A communications failure can be a scary thing – even on a beautiful VFR day. But throw in some clouds, limited visibility, and mountainous terrain, and suddenly this can be absolutely terrifying! As a pilot, maintaining a cool head and knowing your procedures will ensure this situation doesn’t get any worse.
ATC has cleared you to RYANN via radar vectors as filed on your flight plan. Your last assigned altitude was 8,000 feet. On the way to RYANN, you determine that your radio will neither transmit nor receive. You are in visual meteorological conditions (VMC). Panicked? What do you do?
If you’re VMC, it’s actually not that complicated. Set your transponder to 7600 and proceed VFR, landing as soon as practicable. But what if you have your instrument rating, and you’re in instrument meteorological conditions (IMC)? You can’t just descend down through the clouds on your own, so what do you do now?
There are three major things to take into consideration after setting your transponder to 7600. The three things you need to determine are you routing, altitude, and clearance limit.
Take a stroll down Avenue F. This is your mnemonic device – AVE F. Your routing priorities are, in order:
Assigned – your last assigned clearance by ATC
Vectored – your last assigned vector by ATC
Expected – your last expected clearance given by ATC
Filed – your IFR flight plan as filed with ATC
So, if you received radar vectors to a fix where you would then pick up the rest of your IFR flight plan, you proceed on that vector to that point and then pick up your routing as filed. In the case of this scenario, you would continue to RYANN and then to your next point as filed.
What’s that important altitude between fixes on IFR charts? The minimum enroute altitude, or MEA? This is your next mnemonic device – MEA. Your minimum altitude to maintain is the highest of:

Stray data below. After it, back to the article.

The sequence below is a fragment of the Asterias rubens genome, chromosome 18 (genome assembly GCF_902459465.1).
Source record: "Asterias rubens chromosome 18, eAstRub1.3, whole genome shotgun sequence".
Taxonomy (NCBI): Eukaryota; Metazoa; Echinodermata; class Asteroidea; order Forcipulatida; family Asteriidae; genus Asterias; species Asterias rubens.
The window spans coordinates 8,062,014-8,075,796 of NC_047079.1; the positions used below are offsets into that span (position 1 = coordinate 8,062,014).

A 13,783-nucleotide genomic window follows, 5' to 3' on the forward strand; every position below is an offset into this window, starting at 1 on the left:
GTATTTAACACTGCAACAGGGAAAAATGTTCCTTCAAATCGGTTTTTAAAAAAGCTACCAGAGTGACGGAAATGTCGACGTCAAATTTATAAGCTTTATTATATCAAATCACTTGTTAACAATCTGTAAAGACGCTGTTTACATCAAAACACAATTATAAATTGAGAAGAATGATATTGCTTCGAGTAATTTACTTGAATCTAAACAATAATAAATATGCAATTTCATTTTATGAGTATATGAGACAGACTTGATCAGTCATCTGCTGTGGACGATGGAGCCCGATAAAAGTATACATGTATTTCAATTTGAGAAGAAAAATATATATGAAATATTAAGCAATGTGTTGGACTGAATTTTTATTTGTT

Minimum enroute altitude – the MEA listed on the chart
Expected altitude – the altitude ATC said for you to expect in a further clearance
Assigned – the altitude last assigned by ATC in your last clearance
So in our scenario, ATC last assigned an altitude of 8,000 feet. But looking at our IFR chart we see that the MEA for our routing (if we were flying northwest) is actually 10,000 feet. We must fly the higher of these, so we’d have to initiate a climb to 10,000 feet.
You’re going to have to continue the flight and eventually land. So where and when are you going to do this? We need to figure out our clearance limit. Fortunately, our IFR flight plan has a final fix and an ETA to help us with this.
First, we need to know if ATC gave us an expected further clearance. This is something we receive if we’re holding due to ATC or other delays. If we’re holding at an Initial Approach Fix (IAF) then we commence our approach once we get to the time ATC gave us in the EFC. If we’re not at an IAF, then we leave our holding fix at the EFC, proceed to the IAF, and hold as necessary to commence the approach as close to our ETA as possible.
If we don’t have an EFC, proceed to an IAF if not there already and start the approach as close as possible to our ETA.
- We have an EFC
- Fix is an IAF: Commence approach at EFC
- Fix is NOT an IAF: Proceed to an IAF at EFC and commence the approach at ETA
- We don’t have an EFC
- Fix is an IAF: Commence approach at ETA
- Fix is NOT an IAF: Proceed to an IAF and commence the approach at ETA
Enroute communications failures on an IFR flight plan isn’t as scary as it may seem as long as we know what to do. Just remember the three major ingredients we need to safely carry out our flight plan.
We go down AVE F for our routing, fly the MEA for our altitude, and go to an IAF for the approach at either our EFC or ETA. It’s really as simple as that.
You can check out FAR Part 91.185 for the actual regulations concerning communications failures on an IFR flight plan.